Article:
Potosí, at around 4,000 metres, is one of the world's highest large cities. It is located in the Potosí Department of Bolivia.


Aerial photo of Potosi

Potosí was founded in 1546 after the discovery of the rich silver deposits in the Cerro Rico. It soon became one of the wealthiest and largest cites in the Americas. The mines of the Cerro Rico are the richest mines in all of world history and may have produced 60,000 tons of silver. The name Potosi was adopted by San Luis de Potosi in Mexico to reflect their hopes for equal riches. It is reputed that at one time mules were shoed with silver due to the difficulty of getting supplies of iron to the city. Some of this wealth was used to build magnificent baroque churches (UNESCO listed sites) and monasteries. Millions of indigenous labourers and African slaves perished in mines in the three centuries of colonial rule. Estimates range from 2 million at the low end to 8 million at the upper end. The miners were often below ground for weeks at a time. In 1800 the silver mines were depleted and tin became the major ore mined. Recently they are mining rare earths. All of this lead to a slow economic decline.

The wealthy history of Potosí is still reflected in the narrow streets, colonial mansions and the many churches, which makes the city a UNESCO World Heritage site.

Get in

There are 2 bus terminals in Potosí. The old terminal (Ex Terminal) located on Av. Universitaria, a 30 minutes walk uphill to the city centre. Uyuni bound buses and shared taxi to Sucre leave from there. While the new terminal (Nueva Terminal) is located in the NE of the city and is accessible by a 30 min bus ride (Bs 1.5) or taxi. Most long distance buses leave from there, as buses to Sucre.

Beware travelling from Uyuni. Companies such as Transporte 11 de Julio cancel services without notice, or even opening their office to explain.

Collective cabs that travel slightly quicker than the buses can also be arranged to Sucre (35 Bs) and Oruru (120 Bs). These leave when full and are a godsend during bus strikes.

From Sucre it is worth hiring a cab for 2 or more people as the trip is faster and more comfortable than one on a collective cab or a bus, and the cab leaves at your schedule.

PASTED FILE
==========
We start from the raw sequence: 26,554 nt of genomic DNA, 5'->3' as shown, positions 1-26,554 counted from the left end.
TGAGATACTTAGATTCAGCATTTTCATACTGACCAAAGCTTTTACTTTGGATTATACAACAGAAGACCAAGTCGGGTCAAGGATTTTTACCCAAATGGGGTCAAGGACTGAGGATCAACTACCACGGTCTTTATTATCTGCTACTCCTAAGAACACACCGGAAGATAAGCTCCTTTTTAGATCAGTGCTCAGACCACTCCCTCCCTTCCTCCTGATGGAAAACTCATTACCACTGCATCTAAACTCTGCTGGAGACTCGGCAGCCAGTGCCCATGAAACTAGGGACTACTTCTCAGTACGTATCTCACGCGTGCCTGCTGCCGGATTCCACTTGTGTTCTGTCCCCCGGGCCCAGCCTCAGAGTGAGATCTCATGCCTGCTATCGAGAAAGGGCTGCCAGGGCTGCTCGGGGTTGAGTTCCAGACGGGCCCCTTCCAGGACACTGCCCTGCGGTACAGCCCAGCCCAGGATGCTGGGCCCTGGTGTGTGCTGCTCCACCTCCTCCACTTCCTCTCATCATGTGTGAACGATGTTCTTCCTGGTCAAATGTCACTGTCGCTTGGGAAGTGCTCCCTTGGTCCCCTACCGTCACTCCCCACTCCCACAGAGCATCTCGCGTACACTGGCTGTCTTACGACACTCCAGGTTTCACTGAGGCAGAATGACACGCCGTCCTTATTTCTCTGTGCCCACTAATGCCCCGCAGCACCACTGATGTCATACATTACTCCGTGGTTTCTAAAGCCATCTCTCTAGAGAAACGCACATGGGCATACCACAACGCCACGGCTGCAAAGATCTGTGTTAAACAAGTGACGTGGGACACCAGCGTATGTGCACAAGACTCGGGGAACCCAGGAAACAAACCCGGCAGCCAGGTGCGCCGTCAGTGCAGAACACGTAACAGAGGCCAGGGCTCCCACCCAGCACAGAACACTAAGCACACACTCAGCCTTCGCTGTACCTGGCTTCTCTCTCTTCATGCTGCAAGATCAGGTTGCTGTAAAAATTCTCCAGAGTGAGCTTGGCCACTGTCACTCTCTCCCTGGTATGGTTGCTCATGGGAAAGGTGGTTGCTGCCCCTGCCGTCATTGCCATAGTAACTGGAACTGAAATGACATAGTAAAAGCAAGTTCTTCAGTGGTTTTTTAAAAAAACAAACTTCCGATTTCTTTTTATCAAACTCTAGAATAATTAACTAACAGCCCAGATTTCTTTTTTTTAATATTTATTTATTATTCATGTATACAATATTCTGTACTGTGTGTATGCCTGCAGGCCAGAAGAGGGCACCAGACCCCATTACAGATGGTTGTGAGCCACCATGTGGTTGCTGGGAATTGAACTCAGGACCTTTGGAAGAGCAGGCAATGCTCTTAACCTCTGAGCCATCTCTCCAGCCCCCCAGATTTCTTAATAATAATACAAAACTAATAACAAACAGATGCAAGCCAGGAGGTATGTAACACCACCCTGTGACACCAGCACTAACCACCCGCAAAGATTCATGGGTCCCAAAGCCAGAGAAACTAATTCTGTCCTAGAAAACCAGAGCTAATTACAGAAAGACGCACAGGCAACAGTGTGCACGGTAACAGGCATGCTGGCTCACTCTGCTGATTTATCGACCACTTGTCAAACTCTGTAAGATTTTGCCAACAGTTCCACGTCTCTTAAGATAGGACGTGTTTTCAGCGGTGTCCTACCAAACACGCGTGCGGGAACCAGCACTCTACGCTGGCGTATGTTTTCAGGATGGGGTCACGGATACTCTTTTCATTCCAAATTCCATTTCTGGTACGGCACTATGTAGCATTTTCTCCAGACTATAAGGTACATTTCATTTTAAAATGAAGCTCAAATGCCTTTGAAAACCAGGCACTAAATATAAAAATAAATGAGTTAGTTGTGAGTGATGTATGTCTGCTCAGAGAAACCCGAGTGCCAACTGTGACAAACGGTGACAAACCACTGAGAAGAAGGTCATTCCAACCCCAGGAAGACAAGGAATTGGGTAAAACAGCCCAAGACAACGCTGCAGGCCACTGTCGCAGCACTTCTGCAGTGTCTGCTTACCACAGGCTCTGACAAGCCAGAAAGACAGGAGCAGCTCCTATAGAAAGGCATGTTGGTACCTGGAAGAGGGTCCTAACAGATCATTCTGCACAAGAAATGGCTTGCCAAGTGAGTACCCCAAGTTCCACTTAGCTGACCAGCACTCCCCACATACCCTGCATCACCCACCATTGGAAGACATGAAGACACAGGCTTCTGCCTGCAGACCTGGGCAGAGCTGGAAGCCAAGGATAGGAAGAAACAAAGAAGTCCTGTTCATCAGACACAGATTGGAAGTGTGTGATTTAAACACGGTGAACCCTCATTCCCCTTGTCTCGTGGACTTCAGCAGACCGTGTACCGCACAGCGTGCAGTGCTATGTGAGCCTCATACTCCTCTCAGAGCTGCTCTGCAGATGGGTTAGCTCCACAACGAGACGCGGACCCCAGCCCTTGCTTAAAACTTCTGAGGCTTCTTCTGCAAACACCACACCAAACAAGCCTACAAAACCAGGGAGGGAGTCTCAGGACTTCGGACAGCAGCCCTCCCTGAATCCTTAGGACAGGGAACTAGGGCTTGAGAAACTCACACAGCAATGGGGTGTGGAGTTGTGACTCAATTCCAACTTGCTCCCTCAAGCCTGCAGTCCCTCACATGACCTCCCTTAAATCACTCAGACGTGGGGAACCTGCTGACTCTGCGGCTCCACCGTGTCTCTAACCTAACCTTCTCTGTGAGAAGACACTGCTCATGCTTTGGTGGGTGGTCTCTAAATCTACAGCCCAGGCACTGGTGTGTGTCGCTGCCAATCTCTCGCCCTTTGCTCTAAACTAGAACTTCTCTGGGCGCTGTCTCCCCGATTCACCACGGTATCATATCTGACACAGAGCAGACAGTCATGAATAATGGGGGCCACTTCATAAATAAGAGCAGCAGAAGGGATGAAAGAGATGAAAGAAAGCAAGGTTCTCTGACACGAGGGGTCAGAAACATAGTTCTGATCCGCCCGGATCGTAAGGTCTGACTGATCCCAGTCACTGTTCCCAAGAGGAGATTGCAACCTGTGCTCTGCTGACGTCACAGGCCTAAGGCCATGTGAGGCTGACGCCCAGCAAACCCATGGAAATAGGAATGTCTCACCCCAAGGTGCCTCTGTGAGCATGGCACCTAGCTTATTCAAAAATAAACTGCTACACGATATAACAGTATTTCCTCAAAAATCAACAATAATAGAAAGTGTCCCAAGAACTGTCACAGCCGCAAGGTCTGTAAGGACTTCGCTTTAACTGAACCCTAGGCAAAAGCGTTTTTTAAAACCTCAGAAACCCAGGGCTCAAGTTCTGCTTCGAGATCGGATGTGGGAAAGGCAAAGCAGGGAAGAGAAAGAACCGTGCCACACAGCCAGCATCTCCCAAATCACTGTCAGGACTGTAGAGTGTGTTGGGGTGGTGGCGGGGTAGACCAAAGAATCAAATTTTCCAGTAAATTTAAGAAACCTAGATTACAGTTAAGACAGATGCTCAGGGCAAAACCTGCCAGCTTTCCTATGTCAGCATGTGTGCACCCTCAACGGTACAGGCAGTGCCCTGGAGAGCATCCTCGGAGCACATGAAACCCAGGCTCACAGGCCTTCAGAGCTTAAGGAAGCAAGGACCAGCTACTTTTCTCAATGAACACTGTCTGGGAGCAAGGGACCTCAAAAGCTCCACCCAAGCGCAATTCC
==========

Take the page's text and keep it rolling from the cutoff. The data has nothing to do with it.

If arriving at Sucre airport, there are shared taxis that depart from the airport. Upon exiting the airport, look to your right and there is a taxi rank. The cost is Bs. 50 per person (as of Nov. 2014) or if you wish to hire the entire taxi (expreso) the cost is Bs. 200. The taxi will usually drop you off in Potosí's main plaza.

To return, taxis leave from the "ex-terminal". If you wish to return to the airport, you should negotiate with the driver, it will be between Bs. 40-50 pp.

Get around

Taxis are generally cheap and plentiful around Potosi. However, always check the price with the driver. Some charge per person which could get you into arguments when it comes time to pay. Bus from Centro area to Main bus Terminal costs 1Bs. Taxis from main bus Terminal between 3-5bs depending on your bartering skills and the time of day.


Miners at work


A visit to Potosí isn't complete without a visit to one of the cooperative mines. It's a shocking experience as the methods of working haven't changed much since the colonial times. Working conditions are terrible: most miners die of silicosis in their forties. Still, many people don't have another choice and around 10,000 people work in the mines. A tour starts with a visit to the miners' market to buy gifts for the miners like coca leaves, drinks, cigarettes or dynamite. You will then visit an ore refinery plant where the miners sell whatever deposits they manage to collect. Then you head to the mines, where a typical visit will have you walking and crawling through it for about 2~3 hours. You can talk, take photographs and share your gifts with the miners.

Taking a tour of one of the cooperative mines is still a good way to get a sense of the social price paid for the mineral wealth of the few. The dust is supposed to contain silicon that leads to silicosis (wear a disposable mask!) among the miners. Water dropping from the walls and ceiling is said to contain arsenic and cyanide. You can see asbestos fibers in the rock walls. Many of the mine props are snapped and on my tour in 2003 there was a minor ceiling cave-in that forced us to wait a bit before being able to exit the mine. One very interesting aspect of the mine was the little side chamber near the entrance to the mine that contained a statue of "El Tio," a diabolic figure that the miners make offerings to. They say that God may rule aboveground, but that El Tio is in charge down below.

There are many tour agencies in Potosí offering this tour, shop around before buying. The price is around 100bs for koala tours. Koala Tours, one of the oldest tour agencies, offers the tour for this price, for example. Koala Tours allow you to let off your own stick of dynamite on request! Greengo tours is 80bs. The ex-miners offer loads of information about the (history of the) mine. They don't do explosions just for tourists, but for the sake of the mine.

Hostal La Casona Potosi also offers safe visits to Cerro Rico.

People with claustrophobic tendencies, be wary, Silver Mine Tours 28/01/10, takes you deep into the guts of this rabbit warren of a mine. It seems the safety aspect is very low, actually totally missing.




Stay safe

Potosi is relatively safe. But, like most other places in Bolivia it is advised not to walk alone at night outside the main Plaza.

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This article is issued from Wikivoyage - version of the Wednesday, February 03, 2016. The text is available under the Creative Commons Attribution/Share Alike but additional terms may apply for the media files.